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Spreading the news: Rich Rodriguez gave Chip Kelly his start in read-option football

Chip Kelly

Chip Kelly is 37-6 as the head coach at Oregon. Photo by Ron Chenoy-US PRESSWIRE

Blame Rich Rodriguez.

The Oregon Ducks have won three consecutive conference championships, have averaged 489 yards in the past 69 games and haven’t finished worse than 12th nationally in scoring in the past five seasons.

And all dominance has origins to sometime after the 1999 season when a largely unknown offensive coordinator from New Hampshire met with a rising offensive coordinator from Clemson to learn more about this exciting, new, fast-paced offense the Tigers were running.

That is how Chip Kelly began to master the read-option offense that Rodriguez pioneered 20 years ago at Glenville State.

“We have always kind of kept in touch,” Rodriguez told TucsonCitizen.com this summer at Pac-12 Media Day.

“I think we traded a lot of ideas. He got our film and we got his film. We do some similar things, and then we do some things differently. Chip obviously has done a great job with it.

“I think philosophically, Chip is probably the closest to what we believe in offensively and how to go about it than anyone else out there.”

Rodriguez and Kelly will meet as head coaches for the first time Saturday night, when 22nd-ranked Arizona takes on No. 3 Oregon in what could very well be the most entertaining game of the day. The Wildcats are averaging 604.7 yards through three games. The Ducks are at 596.3.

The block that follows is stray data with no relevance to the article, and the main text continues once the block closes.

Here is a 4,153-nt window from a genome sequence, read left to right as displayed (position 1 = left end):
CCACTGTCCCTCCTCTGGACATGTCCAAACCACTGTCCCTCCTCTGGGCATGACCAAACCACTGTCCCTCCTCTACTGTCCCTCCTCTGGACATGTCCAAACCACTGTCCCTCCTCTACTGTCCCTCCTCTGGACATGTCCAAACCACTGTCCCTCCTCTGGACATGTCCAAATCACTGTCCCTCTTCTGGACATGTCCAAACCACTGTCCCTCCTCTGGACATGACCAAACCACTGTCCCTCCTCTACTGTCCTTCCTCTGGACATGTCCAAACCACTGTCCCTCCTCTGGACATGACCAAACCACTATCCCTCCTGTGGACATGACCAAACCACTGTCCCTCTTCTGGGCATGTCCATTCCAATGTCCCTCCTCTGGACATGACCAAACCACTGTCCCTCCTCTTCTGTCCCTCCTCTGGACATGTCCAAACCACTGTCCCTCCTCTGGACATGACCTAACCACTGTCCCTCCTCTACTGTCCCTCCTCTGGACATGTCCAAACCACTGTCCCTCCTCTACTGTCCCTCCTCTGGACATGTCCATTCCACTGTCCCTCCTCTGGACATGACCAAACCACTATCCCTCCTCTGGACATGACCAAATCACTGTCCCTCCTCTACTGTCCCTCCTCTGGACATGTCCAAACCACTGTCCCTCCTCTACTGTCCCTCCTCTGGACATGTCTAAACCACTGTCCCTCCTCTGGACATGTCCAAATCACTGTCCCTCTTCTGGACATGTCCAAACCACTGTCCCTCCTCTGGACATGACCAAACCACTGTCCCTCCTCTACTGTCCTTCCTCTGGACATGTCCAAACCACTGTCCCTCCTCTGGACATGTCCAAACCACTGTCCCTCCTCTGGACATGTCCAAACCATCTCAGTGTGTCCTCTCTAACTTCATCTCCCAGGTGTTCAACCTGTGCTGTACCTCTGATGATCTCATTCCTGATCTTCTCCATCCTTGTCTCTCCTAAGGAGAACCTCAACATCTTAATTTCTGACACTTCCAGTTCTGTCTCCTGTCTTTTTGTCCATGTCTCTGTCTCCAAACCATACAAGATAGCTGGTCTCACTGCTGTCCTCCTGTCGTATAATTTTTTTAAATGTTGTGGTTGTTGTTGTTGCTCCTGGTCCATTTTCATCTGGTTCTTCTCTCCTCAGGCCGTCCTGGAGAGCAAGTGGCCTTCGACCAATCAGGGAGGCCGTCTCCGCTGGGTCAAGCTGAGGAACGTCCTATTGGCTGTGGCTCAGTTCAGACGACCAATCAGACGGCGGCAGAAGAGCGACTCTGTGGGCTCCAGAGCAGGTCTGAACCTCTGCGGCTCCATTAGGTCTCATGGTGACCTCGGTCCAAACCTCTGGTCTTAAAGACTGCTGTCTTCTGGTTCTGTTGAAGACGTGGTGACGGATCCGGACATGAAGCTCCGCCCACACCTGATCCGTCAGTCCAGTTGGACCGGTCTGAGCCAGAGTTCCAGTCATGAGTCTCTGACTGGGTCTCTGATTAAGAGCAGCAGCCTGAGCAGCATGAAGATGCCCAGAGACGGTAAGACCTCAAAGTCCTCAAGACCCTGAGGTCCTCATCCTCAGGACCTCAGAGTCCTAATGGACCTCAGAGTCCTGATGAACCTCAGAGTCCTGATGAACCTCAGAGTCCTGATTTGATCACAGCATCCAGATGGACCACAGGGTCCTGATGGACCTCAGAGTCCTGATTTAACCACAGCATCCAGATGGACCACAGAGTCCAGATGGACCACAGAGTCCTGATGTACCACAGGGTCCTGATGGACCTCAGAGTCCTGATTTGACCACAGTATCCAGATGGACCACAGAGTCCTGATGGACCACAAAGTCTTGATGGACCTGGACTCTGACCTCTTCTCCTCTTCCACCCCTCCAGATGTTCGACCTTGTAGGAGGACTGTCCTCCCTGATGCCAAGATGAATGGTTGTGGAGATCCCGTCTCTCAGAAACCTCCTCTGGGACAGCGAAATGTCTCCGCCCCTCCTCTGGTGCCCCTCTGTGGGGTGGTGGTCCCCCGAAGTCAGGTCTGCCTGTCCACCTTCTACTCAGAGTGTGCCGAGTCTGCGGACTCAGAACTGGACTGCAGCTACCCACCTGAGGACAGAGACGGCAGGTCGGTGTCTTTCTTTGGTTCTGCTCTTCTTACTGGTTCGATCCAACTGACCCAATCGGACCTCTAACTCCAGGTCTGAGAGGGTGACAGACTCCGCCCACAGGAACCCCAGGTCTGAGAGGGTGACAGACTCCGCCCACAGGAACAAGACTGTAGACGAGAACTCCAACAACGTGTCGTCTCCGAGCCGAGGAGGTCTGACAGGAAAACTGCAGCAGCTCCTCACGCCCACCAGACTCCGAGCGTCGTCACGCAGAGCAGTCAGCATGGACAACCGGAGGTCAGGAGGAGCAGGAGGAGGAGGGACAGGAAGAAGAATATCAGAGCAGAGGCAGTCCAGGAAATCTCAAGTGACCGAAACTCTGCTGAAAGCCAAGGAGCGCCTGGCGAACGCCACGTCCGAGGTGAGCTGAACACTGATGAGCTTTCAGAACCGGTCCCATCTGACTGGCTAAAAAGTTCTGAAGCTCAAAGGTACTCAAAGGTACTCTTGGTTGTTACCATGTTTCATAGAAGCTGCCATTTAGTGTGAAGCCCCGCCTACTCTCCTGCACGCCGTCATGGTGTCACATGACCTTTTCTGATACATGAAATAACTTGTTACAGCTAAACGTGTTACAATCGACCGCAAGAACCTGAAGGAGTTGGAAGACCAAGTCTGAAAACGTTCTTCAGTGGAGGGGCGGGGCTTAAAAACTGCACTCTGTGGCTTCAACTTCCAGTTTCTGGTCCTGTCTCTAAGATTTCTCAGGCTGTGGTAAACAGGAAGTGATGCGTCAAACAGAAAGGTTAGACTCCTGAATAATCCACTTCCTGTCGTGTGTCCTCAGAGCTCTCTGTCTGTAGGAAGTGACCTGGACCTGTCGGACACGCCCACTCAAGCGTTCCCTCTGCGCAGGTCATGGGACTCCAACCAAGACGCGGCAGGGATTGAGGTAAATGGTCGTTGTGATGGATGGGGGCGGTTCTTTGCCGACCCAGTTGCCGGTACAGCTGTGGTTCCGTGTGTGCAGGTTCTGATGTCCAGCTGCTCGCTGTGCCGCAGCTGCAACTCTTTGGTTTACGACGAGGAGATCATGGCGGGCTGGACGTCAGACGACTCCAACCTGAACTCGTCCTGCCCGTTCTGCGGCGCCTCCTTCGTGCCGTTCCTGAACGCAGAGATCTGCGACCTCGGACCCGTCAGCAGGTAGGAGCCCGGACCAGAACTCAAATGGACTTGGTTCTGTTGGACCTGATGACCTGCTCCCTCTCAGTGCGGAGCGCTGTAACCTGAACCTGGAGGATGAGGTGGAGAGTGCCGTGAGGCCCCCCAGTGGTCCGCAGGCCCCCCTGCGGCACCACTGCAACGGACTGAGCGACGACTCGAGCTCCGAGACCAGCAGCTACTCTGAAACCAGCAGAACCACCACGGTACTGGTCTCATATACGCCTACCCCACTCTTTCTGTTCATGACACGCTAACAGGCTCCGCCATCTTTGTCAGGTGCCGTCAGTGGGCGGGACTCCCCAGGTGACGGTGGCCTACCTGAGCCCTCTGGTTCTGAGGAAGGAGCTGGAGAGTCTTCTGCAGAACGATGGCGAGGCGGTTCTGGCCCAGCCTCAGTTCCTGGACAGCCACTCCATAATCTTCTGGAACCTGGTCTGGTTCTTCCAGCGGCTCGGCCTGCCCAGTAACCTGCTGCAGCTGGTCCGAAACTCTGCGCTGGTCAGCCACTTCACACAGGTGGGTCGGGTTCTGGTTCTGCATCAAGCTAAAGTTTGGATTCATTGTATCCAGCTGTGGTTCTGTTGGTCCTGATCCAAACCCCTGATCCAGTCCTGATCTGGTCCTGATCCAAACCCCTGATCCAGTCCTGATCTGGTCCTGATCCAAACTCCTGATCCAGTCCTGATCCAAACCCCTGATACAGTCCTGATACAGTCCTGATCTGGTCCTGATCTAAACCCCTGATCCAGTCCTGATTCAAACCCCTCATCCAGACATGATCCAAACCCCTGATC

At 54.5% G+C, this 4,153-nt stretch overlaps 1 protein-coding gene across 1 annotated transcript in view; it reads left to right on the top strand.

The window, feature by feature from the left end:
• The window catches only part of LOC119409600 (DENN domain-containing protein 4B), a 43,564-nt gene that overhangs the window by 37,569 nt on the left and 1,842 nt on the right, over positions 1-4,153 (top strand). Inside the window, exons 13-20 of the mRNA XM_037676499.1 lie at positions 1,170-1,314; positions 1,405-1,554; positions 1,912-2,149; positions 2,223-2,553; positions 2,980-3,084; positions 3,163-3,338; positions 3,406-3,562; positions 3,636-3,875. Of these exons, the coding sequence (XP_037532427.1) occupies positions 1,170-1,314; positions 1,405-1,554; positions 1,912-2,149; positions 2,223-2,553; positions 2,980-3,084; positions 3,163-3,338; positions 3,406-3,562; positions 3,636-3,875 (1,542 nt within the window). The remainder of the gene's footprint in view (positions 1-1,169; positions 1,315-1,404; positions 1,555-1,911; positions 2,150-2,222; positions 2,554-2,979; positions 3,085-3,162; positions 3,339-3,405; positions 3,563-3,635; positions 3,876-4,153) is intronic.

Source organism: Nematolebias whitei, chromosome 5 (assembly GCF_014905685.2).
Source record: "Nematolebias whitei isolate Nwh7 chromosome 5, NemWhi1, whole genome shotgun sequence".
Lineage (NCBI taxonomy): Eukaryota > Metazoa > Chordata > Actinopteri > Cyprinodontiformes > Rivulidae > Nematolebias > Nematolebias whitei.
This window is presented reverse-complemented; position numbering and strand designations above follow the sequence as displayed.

Back in 1999, Kelly was looking for a way to implement a one-back scheme that better fit New Hampshire’s personnel at the time. Rodriguez had just wrapped up his first season at Clemson, running the no-huddle, shotgun spread whose core play is the zone read from the quarterback.

Kelly found something he really liked.

Kelly’s success with the offense at New Hampshire launched him to becoming the offensive coordinator at Oregon in 2007 under head coach Mike Bellotti. The Ducks had been running a spread offense, but Bellotti entrusted Kelly to turn that attack into the running spread that more resembled what Rodriguez was doing at the time as the head coach of West Virginia.

Thus began an unprecedented run of success for Oregon, with Kelly becoming head coach in 2009.

Each coach constantly tweaks the offense as defenses adjust year-to-year, but the heart of the matter is the same, Rodriguez said — spread out the defense with the offensive formation and recruit lots of speed.

“The main philosophy is us getting fast guys the ball in space,” Rodriguez said. “Whether you’re throwing it to them or handing off to them, you’re trying to get the guys the ball in space. The single hardest thing to do on defense is tackle in the open field.”

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